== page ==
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Newly collaborated criminal justice function focuses on bringing offenders to justice more swiftly

A COLLABORATED Criminal Justice department launched by Bedfordshire Police, Cambridgeshire Constabulary and Hertfordshire Constabulary on June 1 will focus on bringing offenders to justice as effectively and efficiently as possible.

The Administration of Justice (AOJ) Unit for Bedfordshire, Cambridgeshire and Hertfordshire (BCH) will help ensure that criminal cases are swiftly progressed through the Criminal Justice System (CJS).  Through collaborative working, the three police forces will have a greater overview of all factors relating to case management, ensuring cases are prepared in line with national CJS initiatives.

This oversight, combined with the unit’s role as a point of contact for the Crown Prosecution Service (CPS), will enable the collaborated team to address any potential issues prior to trial. The changes are expected to help secure more successful outcomes at court and bring about the swiftest possible justice for victims and witnesses.

The new unit also incorporates Witness Care for Bedfordshire and Hertfordshire, giving witnesses and victims the support they need at every stage of the Criminal Justice process. Witness Care for Cambridgeshire will continue to be managed within its Victim and Witness Hub.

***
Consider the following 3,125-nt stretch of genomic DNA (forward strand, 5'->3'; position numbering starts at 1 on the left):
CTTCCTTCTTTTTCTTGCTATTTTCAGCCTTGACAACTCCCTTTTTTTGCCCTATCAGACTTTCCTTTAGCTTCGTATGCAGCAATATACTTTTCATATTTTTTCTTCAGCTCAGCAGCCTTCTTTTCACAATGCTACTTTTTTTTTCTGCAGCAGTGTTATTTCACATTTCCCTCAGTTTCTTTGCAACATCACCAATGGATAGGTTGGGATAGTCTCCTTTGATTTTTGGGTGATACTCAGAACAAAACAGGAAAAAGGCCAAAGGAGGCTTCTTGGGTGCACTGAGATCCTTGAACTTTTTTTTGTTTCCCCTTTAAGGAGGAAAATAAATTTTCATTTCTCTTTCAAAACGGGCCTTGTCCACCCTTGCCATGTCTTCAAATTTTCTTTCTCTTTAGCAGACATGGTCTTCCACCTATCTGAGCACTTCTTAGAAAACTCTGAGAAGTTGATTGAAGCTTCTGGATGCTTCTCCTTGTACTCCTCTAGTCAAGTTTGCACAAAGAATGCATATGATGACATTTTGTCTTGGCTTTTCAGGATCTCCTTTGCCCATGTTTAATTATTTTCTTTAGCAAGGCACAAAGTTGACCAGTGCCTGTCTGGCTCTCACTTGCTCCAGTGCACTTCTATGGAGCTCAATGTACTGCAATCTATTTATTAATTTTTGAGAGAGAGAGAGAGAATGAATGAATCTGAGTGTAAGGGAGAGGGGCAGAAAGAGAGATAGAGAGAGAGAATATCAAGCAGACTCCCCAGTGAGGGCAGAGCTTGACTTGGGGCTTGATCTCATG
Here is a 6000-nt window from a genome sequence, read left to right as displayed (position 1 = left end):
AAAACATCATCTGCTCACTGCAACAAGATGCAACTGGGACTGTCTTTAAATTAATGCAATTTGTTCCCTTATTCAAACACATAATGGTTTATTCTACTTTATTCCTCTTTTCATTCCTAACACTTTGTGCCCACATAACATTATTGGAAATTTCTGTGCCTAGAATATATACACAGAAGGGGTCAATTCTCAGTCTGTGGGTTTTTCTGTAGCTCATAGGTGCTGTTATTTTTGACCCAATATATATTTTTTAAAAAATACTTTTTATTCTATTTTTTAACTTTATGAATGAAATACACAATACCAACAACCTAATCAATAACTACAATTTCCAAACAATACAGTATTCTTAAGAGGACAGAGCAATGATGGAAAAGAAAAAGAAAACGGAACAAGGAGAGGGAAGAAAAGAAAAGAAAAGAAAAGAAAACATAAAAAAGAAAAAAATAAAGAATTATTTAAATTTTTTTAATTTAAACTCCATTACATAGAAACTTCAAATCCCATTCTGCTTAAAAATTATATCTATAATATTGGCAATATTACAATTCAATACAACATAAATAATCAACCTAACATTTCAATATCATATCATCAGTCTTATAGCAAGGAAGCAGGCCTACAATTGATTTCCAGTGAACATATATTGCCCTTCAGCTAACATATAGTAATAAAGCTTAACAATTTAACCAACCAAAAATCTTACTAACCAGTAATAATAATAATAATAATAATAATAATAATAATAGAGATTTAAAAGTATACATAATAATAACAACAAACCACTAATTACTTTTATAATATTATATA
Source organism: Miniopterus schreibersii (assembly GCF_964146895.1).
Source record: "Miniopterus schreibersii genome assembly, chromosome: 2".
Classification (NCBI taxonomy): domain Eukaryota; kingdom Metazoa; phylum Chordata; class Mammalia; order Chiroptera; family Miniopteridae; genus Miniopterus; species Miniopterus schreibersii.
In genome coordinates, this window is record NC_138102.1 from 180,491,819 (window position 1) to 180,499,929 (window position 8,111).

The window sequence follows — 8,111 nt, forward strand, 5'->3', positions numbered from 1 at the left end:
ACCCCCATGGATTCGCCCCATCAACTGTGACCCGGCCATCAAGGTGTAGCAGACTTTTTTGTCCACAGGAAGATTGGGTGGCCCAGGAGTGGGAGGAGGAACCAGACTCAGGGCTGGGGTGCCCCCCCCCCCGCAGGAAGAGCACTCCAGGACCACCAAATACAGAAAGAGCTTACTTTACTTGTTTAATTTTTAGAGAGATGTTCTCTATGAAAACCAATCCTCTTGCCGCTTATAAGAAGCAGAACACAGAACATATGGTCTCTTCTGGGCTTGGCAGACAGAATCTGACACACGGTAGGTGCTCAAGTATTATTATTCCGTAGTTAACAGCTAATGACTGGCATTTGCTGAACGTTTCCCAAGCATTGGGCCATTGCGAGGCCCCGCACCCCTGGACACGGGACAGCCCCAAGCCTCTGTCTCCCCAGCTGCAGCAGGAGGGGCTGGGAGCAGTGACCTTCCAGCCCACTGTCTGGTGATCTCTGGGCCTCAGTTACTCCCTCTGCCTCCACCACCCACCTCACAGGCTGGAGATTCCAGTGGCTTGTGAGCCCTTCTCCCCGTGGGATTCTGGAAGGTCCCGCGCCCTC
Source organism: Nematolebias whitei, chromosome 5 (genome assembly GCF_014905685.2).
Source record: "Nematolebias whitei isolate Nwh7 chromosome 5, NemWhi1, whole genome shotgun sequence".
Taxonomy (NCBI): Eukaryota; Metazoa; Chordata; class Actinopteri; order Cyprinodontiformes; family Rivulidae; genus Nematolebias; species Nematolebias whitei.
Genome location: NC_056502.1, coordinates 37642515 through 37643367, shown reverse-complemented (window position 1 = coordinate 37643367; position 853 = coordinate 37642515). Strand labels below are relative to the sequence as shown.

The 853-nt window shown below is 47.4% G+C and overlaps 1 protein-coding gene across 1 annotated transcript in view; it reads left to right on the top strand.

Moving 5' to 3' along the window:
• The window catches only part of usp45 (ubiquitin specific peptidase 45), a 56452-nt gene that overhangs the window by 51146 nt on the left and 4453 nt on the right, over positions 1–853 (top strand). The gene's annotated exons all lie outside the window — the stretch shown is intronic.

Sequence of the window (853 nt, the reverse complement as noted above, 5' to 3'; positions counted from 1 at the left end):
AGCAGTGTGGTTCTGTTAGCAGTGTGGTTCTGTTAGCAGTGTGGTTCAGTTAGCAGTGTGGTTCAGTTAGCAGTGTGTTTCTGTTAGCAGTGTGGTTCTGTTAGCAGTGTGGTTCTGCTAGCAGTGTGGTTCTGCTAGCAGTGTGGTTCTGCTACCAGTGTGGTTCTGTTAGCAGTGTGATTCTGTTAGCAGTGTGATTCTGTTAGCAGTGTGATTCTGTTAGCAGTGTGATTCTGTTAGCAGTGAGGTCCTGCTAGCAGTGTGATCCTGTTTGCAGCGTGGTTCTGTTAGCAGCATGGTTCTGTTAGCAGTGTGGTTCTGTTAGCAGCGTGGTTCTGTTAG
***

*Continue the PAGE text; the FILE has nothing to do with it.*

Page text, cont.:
Chief Constable Alec Wood of Cambridgeshire Constabulary said: “Bringing offenders to justice and ensuring a positive outcome for victims and witnesses in Cambridgeshire is so important. I am confident our new criminal justice model will enable us to deliver the best possible service to our local community.”

The review and alignment of AOJ functions have been based on best practise, resulting in a reduction of hundreds of hours per month in administration functions.  The new unit is expected to help the three forces close the current funding gap by saving £654,000 over the next two years, while providing a better service by operating over extended hours and with no reduction in funding for witness care functions.

Cambridgeshire Police and Crime Commissioner Jason Ablewhite said: “I am pleased the Constabulary is building on the success of the first part of this project by beginning the second phase. This will result in further improvements to efficiency.

“It is important that we bring offenders to justice as quickly as possible, while continuing to provide the best support we can to those affected by crime through the Victim and Witness Hub.”

These changes are the second phase of a wider BCH Criminal Justice project, which saw the collaboration of Typing Services, Tape Library functions, Policy and Performance and Virtual Courts in April 2016. This first phase of collaboration is expected to deliver £548,000 in savings.